The People’s Supreme Procuracy Office of Bà Rịa-Vũng Tàu Province also confirmed with Người Lao Động newspaper on May 13, 2018, that their office had submitted an urgent report to their superiors in Hochiminh City regarding their concerns over the appellate court’s decision.

A trial of cessation would be the next step in the case, and the public’s close monitoring of this matter could mean that the judicial authorities may take it up for further review.

In the past two days, a petition was created in on Change.com where people request a higher court’s review of the case. It has managed to receive over 8,000 signatures and still being shared widely on social media in Vietnam.

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Will #MeToo finally have its break in Vietnam?

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Photo credits: Alex Ivashenko/Unplash.com

In the late evening of April 18, 2018, many journalists in Vietnam began to share on social media a story that could come with the power to shatter the nation’s culture of playing down sexual harassment in the workplace and silencing victim.

A female intern at Tuổi Trẻ newspaper was rumored to have attempted to commit suicide and was hospitalized, after alleging that she was raped by her superior. Tuổi Trẻ is considered one of the largest – if not the largest – state-owned newspaper in Vietnam, owned by the Ho Chi Minh City Chapter of the Communist Youth Union.

By the next day, information about the alleged attacker surfaced, again, via social media.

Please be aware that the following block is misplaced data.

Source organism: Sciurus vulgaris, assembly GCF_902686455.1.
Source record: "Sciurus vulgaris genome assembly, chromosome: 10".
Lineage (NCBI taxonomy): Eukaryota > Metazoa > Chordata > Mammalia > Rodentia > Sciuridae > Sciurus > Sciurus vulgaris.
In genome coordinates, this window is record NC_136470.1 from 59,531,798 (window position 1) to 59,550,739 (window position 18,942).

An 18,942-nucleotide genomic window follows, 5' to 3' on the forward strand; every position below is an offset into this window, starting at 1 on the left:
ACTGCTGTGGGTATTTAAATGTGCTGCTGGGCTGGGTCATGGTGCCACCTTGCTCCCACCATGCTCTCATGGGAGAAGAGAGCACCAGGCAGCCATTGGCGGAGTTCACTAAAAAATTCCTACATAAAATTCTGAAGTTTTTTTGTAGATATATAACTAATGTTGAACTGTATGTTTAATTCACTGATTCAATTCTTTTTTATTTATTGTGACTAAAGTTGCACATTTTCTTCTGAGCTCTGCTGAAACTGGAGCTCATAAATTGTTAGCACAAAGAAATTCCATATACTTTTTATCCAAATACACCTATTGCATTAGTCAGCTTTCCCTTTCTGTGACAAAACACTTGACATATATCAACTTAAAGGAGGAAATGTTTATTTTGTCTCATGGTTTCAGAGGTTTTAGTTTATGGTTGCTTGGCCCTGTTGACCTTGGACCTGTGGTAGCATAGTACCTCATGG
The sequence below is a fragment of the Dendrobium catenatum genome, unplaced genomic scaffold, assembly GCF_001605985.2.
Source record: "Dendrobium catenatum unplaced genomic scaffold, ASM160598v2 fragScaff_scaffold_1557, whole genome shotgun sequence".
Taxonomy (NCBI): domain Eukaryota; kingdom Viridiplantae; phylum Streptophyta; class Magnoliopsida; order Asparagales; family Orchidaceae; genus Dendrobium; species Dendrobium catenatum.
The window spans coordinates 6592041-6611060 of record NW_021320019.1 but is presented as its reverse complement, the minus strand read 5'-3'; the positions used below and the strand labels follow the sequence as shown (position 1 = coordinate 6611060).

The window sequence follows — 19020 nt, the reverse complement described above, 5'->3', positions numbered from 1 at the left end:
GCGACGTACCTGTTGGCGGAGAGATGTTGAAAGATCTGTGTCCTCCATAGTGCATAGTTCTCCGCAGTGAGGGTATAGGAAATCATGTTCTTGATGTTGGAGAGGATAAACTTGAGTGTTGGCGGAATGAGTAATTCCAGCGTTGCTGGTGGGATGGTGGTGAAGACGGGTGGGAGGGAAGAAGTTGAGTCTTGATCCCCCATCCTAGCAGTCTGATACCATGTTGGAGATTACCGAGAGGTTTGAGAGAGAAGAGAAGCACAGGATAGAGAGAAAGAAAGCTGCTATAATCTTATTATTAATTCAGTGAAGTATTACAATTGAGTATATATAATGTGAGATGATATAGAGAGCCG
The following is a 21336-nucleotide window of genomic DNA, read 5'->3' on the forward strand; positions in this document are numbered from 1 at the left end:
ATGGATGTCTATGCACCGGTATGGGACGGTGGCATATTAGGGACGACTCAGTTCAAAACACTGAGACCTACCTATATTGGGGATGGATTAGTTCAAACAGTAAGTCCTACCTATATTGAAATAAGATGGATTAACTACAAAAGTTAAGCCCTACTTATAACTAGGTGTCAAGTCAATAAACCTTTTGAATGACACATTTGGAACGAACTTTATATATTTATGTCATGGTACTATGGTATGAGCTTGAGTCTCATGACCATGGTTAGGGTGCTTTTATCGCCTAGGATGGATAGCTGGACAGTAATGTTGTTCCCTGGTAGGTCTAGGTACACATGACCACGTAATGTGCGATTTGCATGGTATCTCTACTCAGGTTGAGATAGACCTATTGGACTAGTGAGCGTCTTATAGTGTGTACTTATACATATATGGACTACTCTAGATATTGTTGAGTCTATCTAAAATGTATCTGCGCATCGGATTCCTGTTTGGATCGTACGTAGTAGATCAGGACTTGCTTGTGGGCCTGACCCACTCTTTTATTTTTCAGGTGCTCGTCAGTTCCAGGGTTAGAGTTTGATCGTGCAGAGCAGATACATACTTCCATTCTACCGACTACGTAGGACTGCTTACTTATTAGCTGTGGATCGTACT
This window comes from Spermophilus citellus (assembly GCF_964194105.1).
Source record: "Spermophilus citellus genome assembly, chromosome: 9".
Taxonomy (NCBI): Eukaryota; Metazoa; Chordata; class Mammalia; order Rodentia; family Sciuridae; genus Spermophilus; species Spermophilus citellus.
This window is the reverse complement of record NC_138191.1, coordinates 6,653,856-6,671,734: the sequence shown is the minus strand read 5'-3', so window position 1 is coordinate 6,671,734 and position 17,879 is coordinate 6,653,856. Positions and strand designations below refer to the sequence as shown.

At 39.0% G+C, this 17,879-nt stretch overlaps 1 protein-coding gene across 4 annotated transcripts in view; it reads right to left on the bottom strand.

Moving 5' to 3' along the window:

Tuổi Trẻ – while along with some 800 other state-owned media did not publish an official story – yet did announce that they have suspended journalist Đặng Anh Tuấn – whose pen name is Anh Thoa – the Head of Tuổi Trẻ television news because of the allegations.

But at the same time, the editorial board denied in the same announcement that the intern was admitted to the hospital due to an attempted suicide.

On April 20, 2018, the faculty at the university where the victim is enrolled, delivered a deadly blow to Tuổi Trẻ’s editorial board.

In possibly one of the very first moves ever done by a university in the country for cases involving sexual harassment of their students, the Head of the Department of Journalism and Communications of The Vietnam National University Ho Chi Minh City sent an official letter to the editorial board at Tuổi Trẻ, demanding them to perform a formal investigation and provide the public with an explanation.